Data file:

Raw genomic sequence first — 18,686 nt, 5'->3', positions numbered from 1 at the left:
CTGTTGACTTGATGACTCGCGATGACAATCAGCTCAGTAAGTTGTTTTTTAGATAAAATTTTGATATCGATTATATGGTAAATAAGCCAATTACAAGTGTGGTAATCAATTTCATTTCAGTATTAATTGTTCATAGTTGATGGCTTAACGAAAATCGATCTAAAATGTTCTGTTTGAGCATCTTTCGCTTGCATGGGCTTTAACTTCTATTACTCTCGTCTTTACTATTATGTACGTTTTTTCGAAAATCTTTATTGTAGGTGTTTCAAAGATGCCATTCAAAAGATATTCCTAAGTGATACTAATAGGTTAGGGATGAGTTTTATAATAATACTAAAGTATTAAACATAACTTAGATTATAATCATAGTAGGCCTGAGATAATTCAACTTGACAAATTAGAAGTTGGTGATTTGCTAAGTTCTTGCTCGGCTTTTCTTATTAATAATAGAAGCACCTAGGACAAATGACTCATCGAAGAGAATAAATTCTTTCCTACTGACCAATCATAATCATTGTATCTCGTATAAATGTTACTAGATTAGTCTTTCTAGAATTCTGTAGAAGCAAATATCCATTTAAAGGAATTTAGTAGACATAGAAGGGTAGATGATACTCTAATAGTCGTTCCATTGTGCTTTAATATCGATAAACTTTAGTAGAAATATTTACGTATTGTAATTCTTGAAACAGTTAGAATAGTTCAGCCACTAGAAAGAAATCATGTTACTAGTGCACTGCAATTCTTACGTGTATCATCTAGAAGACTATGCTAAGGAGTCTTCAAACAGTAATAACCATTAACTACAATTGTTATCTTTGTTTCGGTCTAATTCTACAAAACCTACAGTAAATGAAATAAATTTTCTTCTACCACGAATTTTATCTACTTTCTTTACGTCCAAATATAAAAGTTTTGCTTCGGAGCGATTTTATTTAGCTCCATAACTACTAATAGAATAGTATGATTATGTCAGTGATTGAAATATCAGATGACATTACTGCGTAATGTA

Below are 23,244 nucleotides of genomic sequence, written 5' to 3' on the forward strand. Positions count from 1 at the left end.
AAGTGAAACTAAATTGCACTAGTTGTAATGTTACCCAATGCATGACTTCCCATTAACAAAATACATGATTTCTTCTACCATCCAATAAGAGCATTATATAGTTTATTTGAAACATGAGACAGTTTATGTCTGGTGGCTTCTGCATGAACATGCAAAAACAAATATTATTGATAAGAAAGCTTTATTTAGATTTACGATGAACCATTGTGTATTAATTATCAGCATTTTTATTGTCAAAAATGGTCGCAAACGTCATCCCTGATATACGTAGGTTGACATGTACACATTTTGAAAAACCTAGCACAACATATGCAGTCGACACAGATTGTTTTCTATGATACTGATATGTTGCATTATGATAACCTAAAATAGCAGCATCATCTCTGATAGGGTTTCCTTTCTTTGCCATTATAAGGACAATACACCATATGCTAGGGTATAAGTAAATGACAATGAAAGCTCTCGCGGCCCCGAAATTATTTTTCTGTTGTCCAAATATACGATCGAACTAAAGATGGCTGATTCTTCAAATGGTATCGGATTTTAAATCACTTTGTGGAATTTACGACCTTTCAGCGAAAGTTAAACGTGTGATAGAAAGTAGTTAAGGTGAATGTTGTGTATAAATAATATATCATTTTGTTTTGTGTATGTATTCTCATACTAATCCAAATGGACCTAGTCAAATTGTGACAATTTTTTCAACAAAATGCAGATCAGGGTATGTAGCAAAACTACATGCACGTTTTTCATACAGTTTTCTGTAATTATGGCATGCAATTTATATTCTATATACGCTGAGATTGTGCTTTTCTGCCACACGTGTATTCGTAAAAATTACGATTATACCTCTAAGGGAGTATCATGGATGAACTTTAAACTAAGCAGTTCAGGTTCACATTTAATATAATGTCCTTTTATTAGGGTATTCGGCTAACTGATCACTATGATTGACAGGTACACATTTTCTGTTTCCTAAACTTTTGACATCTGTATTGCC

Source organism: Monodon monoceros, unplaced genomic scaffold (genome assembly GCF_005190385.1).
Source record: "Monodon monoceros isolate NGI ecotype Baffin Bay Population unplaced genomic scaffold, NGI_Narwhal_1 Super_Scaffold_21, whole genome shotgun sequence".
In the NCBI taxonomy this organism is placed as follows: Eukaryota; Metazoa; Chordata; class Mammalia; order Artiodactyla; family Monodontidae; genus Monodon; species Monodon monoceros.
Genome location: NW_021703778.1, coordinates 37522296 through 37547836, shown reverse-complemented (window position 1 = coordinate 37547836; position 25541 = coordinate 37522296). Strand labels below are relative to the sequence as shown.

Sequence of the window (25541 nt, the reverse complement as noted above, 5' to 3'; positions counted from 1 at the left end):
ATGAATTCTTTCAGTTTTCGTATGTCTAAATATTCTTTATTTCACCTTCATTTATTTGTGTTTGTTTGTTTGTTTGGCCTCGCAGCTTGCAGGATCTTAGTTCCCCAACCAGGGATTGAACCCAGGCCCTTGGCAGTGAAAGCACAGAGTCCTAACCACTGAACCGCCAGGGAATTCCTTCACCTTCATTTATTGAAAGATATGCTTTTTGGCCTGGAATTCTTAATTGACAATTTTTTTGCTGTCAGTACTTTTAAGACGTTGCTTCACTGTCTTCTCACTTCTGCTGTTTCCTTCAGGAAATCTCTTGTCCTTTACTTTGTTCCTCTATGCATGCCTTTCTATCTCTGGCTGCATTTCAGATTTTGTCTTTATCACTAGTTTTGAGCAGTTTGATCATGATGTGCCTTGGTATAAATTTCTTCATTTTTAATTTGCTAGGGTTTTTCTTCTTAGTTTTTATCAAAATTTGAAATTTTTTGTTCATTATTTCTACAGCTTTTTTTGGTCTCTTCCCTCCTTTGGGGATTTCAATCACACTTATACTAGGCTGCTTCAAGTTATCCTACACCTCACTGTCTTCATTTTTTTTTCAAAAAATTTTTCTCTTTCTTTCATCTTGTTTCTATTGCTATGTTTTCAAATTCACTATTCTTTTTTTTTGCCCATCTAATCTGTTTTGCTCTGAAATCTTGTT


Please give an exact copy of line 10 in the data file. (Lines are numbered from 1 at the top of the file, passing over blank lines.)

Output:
ATGAATTCTTTCAGTTTTCGTATGTCTAAATATTCTTTATTTCACCTTCATTTATTTGTGTTTGTTTGTTTGTTTGGCCTCGCAGCTTGCAGGATCTTAGTTCCCCAACCAGGGATTGAACCCAGGCCCTTGGCAGTGAAAGCACAGAGTCCTAACCACTGAACCGCCAGGGAATTCCTTCACCTTCATTTATTGAAAGATATGCTTTTTGGCCTGGAATTCTTAATTGACAATTTTTTTGCTGTCAGTACTTTTAAGACGTTGCTTCACTGTCTTCTCACTTCTGCTGTTTCCTTCAGGAAATCTCTTGTCCTTTACTTTGTTCCTCTATGCATGCCTTTCTATCTCTGGCTGCATTTCAGATTTTGTCTTTATCACTAGTTTTGAGCAGTTTGATCATGATGTGCCTTGGTATAAATTTCTTCATTTTTAATTTGCTAGGGTTTTTCTTCTTAGTTTTTATCAAAATTTGAAATTTTTTGTTCATTATTTCTACAGCTTTTTTTGGTCTCTTCCCTCCTTTGGGGATTTCAATCACACTTATACTAGGCTGCTTCAAGTTATCCTACACCTCACTGTCTTCATTTTTTTTTCAAAAAATTTTTCTCTTTCTTTCATCTTGTTTCTATTGCTATGTTTTCAAATTCACTATTCTTTTTTTTTGCCCATCTAATCTGTTTTGCTCTGAAATCTTGTT